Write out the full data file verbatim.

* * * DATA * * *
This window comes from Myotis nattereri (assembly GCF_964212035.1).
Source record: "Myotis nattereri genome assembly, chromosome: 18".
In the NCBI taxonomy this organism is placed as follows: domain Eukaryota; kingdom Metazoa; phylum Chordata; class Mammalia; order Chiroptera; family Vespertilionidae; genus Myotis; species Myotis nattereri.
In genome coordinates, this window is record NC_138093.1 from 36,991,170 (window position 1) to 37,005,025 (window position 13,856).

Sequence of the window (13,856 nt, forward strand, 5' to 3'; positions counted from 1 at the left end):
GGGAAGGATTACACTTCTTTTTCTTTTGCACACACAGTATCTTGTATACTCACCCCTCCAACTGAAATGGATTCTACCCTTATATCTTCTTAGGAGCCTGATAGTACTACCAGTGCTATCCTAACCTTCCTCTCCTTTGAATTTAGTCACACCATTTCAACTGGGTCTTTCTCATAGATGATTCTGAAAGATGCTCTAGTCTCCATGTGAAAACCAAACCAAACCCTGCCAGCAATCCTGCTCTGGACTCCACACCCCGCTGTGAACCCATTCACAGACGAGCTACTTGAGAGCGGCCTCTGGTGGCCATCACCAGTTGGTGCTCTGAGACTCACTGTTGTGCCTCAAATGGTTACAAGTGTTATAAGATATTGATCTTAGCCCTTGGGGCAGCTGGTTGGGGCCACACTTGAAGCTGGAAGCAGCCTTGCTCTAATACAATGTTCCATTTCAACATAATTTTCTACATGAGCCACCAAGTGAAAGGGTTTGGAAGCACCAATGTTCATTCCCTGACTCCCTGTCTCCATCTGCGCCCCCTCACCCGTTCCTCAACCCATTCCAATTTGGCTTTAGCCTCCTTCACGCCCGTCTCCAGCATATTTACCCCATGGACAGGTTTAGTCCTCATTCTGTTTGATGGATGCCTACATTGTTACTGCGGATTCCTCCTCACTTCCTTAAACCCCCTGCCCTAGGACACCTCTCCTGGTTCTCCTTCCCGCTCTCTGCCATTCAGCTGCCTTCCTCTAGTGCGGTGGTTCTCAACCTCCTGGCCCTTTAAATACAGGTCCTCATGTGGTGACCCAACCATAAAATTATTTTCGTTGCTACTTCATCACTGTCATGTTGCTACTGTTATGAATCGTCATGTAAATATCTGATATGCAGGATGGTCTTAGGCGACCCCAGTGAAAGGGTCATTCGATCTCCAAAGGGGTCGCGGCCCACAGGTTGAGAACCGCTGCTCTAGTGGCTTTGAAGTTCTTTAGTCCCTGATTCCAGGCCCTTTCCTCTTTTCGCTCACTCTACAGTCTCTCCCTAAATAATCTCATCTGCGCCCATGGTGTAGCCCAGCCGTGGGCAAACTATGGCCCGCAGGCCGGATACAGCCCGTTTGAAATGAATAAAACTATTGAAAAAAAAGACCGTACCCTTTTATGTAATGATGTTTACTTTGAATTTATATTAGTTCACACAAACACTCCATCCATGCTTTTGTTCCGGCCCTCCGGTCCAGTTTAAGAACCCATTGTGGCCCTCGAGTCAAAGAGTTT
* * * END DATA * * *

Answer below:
This window comes from Myotis nattereri (assembly GCF_964212035.1).
Source record: "Myotis nattereri genome assembly, chromosome: 18".
In the NCBI taxonomy this organism is placed as follows: domain Eukaryota; kingdom Metazoa; phylum Chordata; class Mammalia; order Chiroptera; family Vespertilionidae; genus Myotis; species Myotis nattereri.
In genome coordinates, this window is record NC_138093.1 from 36,991,170 (window position 1) to 37,005,025 (window position 13,856).

Sequence of the window (13,856 nt, forward strand, 5' to 3'; positions counted from 1 at the left end):
GGGAAGGATTACACTTCTTTTTCTTTTGCACACACAGTATCTTGTATACTCACCCCTCCAACTGAAATGGATTCTACCCTTATATCTTCTTAGGAGCCTGATAGTACTACCAGTGCTATCCTAACCTTCCTCTCCTTTGAATTTAGTCACACCATTTCAACTGGGTCTTTCTCATAGATGATTCTGAAAGATGCTCTAGTCTCCATGTGAAAACCAAACCAAACCCTGCCAGCAATCCTGCTCTGGACTCCACACCCCGCTGTGAACCCATTCACAGACGAGCTACTTGAGAGCGGCCTCTGGTGGCCATCACCAGTTGGTGCTCTGAGACTCACTGTTGTGCCTCAAATGGTTACAAGTGTTATAAGATATTGATCTTAGCCCTTGGGGCAGCTGGTTGGGGCCACACTTGAAGCTGGAAGCAGCCTTGCTCTAATACAATGTTCCATTTCAACATAATTTTCTACATGAGCCACCAAGTGAAAGGGTTTGGAAGCACCAATGTTCATTCCCTGACTCCCTGTCTCCATCTGCGCCCCCTCACCCGTTCCTCAACCCATTCCAATTTGGCTTTAGCCTCCTTCACGCCCGTCTCCAGCATATTTACCCCATGGACAGGTTTAGTCCTCATTCTGTTTGATGGATGCCTACATTGTTACTGCGGATTCCTCCTCACTTCCTTAAACCCCCTGCCCTAGGACACCTCTCCTGGTTCTCCTTCCCGCTCTCTGCCATTCAGCTGCCTTCCTCTAGTGCGGTGGTTCTCAACCTCCTGGCCCTTTAAATACAGGTCCTCATGTGGTGACCCAACCATAAAATTATTTTCGTTGCTACTTCATCACTGTCATGTTGCTACTGTTATGAATCGTCATGTAAATATCTGATATGCAGGATGGTCTTAGGCGACCCCAGTGAAAGGGTCATTCGATCTCCAAAGGGGTCGCGGCCCACAGGTTGAGAACCGCTGCTCTAGTGGCTTTGAAGTTCTTTAGTCCCTGATTCCAGGCCCTTTCCTCTTTTCGCTCACTCTACAGTCTCTCCCTAAATAATCTCATCTGCGCCCATGGTGTAGCCCAGCCGTGGGCAAACTATGGCCCGCAGGCCGGATACAGCCCGTTTGAAATGAATAAAACTATTGAAAAAAAAGACCGTACCCTTTTATGTAATGATGTTTACTTTGAATTTATATTAGTTCACACAAACACTCCATCCATGCTTTTGTTCCGGCCCTCCGGTCCAGTTTAAGAACCCATTGTGGCCCTCGAGTCAAAGAGTTT